Check your blood glucose levels in extreme heat, and drink water if they are elevated. When it’s hot, it’s easier to become dehydrated, according to Johns Hopkins Medicine. “Staying well hydrated can help reduce your blood glucose levels, which helps you manage the hormone insulin,” Simos explains. And make sure that your blood glucose test strips and insulin are stored in a cool, dry place, she says, so that they don’t lose their potency and accuracy.
Reach for hydrating snacks if you’re hungry. For example, choose a cold piece of melon or a few frozen grapes, Simos says. Drinking a glass of water isn’t the only way to get your fix.
Above all, pay attention to your thirst signals. Ultimately, ensuring you’re well hydrated will help you better manage type 2 diabetes, Simos says. “If you’re already dehydrated, you’re going to be prone to having high blood sugar because you don’t have as much fluid running around in your blood to hydrate and keep that equilibrium with glucose molecules,” Simos explains. She stresses this very fact to her own patients. “I want to keep them hydrated because it keeps their blood glucose levels a little more stable,” she says.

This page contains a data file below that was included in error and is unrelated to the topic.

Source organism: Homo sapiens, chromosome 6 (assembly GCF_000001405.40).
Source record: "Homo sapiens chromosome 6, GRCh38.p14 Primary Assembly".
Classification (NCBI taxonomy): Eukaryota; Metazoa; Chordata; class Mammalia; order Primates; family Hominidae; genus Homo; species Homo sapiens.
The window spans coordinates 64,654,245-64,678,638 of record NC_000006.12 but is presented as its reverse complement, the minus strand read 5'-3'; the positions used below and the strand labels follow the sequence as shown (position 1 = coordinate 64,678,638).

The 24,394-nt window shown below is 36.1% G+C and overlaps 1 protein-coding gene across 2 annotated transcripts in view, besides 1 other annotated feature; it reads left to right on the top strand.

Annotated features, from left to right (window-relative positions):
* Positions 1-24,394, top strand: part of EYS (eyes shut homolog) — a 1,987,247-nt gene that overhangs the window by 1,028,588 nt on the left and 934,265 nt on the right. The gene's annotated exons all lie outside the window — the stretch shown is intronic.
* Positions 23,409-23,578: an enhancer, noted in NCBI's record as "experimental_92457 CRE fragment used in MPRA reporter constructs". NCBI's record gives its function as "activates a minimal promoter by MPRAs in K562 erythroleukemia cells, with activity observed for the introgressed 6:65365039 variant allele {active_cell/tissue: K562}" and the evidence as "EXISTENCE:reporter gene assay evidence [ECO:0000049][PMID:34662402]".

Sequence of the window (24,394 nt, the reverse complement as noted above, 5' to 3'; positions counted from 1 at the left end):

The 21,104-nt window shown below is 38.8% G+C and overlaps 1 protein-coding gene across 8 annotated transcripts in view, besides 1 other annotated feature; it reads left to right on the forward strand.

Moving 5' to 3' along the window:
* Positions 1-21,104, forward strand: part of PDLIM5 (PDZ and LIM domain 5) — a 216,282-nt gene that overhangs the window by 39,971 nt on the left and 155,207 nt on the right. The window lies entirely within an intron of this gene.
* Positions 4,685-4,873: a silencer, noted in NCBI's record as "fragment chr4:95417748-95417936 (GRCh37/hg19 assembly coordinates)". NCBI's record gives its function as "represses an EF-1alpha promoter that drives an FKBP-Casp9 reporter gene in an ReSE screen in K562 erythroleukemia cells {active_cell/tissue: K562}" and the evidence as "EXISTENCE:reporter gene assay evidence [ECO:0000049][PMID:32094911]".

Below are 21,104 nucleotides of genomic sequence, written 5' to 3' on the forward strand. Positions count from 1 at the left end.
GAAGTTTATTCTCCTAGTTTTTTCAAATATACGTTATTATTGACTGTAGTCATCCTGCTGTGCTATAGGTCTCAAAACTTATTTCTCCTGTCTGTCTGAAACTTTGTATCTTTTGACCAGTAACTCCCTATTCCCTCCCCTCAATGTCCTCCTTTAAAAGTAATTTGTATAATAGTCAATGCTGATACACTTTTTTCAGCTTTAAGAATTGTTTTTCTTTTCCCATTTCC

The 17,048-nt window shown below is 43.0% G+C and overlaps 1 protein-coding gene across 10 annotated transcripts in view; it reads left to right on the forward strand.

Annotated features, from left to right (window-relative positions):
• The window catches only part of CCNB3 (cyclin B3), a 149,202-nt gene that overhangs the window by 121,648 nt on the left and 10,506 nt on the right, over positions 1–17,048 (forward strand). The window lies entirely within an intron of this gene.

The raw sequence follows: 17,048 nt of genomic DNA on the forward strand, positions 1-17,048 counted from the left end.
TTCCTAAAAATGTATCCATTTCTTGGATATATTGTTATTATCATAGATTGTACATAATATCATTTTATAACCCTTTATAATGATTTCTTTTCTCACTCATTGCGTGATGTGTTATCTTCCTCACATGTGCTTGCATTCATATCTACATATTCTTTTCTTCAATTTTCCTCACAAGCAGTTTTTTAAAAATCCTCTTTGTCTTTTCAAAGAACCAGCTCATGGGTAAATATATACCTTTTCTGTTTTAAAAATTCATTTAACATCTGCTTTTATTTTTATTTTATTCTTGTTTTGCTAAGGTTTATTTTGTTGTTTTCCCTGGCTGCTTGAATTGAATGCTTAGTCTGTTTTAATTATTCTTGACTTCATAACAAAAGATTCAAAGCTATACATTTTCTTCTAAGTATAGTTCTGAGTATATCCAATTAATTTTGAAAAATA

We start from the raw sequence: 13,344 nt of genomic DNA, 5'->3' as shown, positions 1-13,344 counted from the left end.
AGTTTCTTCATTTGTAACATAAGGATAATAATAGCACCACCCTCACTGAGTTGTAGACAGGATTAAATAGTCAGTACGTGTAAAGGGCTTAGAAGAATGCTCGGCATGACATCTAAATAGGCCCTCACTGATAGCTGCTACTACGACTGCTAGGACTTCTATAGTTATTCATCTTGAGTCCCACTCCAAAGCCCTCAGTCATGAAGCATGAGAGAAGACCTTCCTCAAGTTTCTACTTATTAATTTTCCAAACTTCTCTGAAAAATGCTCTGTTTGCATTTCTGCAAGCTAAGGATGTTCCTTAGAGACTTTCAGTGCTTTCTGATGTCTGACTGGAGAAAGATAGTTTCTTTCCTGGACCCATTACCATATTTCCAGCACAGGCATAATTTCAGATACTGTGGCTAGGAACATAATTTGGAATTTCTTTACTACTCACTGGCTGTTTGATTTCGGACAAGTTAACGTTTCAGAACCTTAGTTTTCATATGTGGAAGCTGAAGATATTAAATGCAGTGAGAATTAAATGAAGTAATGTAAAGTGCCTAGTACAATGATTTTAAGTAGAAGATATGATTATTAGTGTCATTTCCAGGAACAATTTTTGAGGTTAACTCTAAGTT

Editorial Sources and Fact-Checking
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Diabetes Symptoms: When Diabetes Symptoms Are a Concern. Mayo Clinic. June 27, 2023.
Johnson EC, Bardis CN, Jansen LT, et al. Reduced Water Intake Deteriorates Glucose Regulation in Patients With Type 2 Diabetes. Nutrition Research. July 2017.
Report Sets Dietary Intake Levels for Water, Salt, and Potassium to Maintain Health and Reduce Chronic Disease Risk. National Academy of Sciences. February 11, 2004.
Roussel R, Fezeu L, Bouby N, et al. Low Water Intake and Risk for New-Onset Hyperglycemia. Diabetes Care. December 1, 2011.
Armstrong LE. Challenges of Linking Chronic Dehydration and Fluid Consumption to Health Outcomes. Nutrition Reviews. November 2012.
Fluid and Electrolyte Balance. MedlinePlus. June 20, 2016.
Dehydration and Heat Stroke. Johns Hopkins Medicine.